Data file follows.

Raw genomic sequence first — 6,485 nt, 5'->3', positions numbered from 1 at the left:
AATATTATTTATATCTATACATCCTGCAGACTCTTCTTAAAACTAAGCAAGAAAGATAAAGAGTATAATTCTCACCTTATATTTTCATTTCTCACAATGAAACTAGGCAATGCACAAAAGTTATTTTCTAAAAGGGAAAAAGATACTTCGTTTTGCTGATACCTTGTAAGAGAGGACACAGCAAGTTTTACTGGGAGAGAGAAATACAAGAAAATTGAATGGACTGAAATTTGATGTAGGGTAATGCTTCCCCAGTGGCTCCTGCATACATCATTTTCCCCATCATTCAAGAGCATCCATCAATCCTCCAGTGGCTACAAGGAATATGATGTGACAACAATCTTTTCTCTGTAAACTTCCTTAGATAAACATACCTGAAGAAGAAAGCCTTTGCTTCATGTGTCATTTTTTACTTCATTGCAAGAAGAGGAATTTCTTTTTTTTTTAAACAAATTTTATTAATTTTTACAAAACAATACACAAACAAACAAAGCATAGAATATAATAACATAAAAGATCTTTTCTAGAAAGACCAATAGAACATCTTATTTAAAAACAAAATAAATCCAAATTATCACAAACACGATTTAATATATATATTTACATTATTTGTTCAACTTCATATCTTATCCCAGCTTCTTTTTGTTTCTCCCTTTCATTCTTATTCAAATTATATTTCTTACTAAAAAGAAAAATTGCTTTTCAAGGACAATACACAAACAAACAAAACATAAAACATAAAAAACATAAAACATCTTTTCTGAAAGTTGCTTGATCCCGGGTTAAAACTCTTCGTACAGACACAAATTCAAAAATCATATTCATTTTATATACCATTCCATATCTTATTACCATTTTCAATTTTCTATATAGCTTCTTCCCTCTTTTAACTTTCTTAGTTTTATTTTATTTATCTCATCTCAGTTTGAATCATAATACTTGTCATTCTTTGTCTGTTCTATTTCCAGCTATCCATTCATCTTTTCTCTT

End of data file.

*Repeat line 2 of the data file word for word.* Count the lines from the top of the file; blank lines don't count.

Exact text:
AATATTATTTATATCTATACATCCTGCAGACTCTTCTTAAAACTAAGCAAGAAAGATAAAGAGTATAATTCTCACCTTATATTTTCATTTCTCACAATGAAACTAGGCAATGCACAAAAGTTATTTTCTAAAAGGGAAAAAGATACTTCGTTTTGCTGATACCTTGTAAGAGAGGACACAGCAAGTTTTACTGGGAGAGAGAAATACAAGAAAATTGAATGGACTGAAATTTGATGTAGGGTAATGCTTCCCCAGTGGCTCCTGCATACATCATTTTCCCCATCATTCAAGAGCATCCATCAATCCTCCAGTGGCTACAAGGAATATGATGTGACAACAATCTTTTCTCTGTAAACTTCCTTAGATAAACATACCTGAAGAAGAAAGCCTTTGCTTCATGTGTCATTTTTTACTTCATTGCAAGAAGAGGAATTTCTTTTTTTTTTAAACAAATTTTATTAATTTTTACAAAACAATACACAAACAAACAAAGCATAGAATATAATAACATAAAAGATCTTTTCTAGAAAGACCAATAGAACATCTTATTTAAAAACAAAATAAATCCAAATTATCACAAACACGATTTAATATATATATTTACATTATTTGTTCAACTTCATATCTTATCCCAGCTTCTTTTTGTTTCTCCCTTTCATTCTTATTCAAATTATATTTCTTACTAAAAAGAAAAATTGCTTTTCAAGGACAATACACAAACAAACAAAACATAAAACATAAAAAACATAAAACATCTTTTCTGAAAGTTGCTTGATCCCGGGTTAAAACTCTTCGTACAGACACAAATTCAAAAATCATATTCATTTTATATACCATTCCATATCTTATTACCATTTTCAATTTTCTATATAGCTTCTTCCCTCTTTTAACTTTCTTAGTTTTATTTTATTTATCTCATCTCAGTTTGAATCATAATACTTGTCATTCTTTGTCTGTTCTATTTCCAGCTATCCATTCATCTTTTCTCTT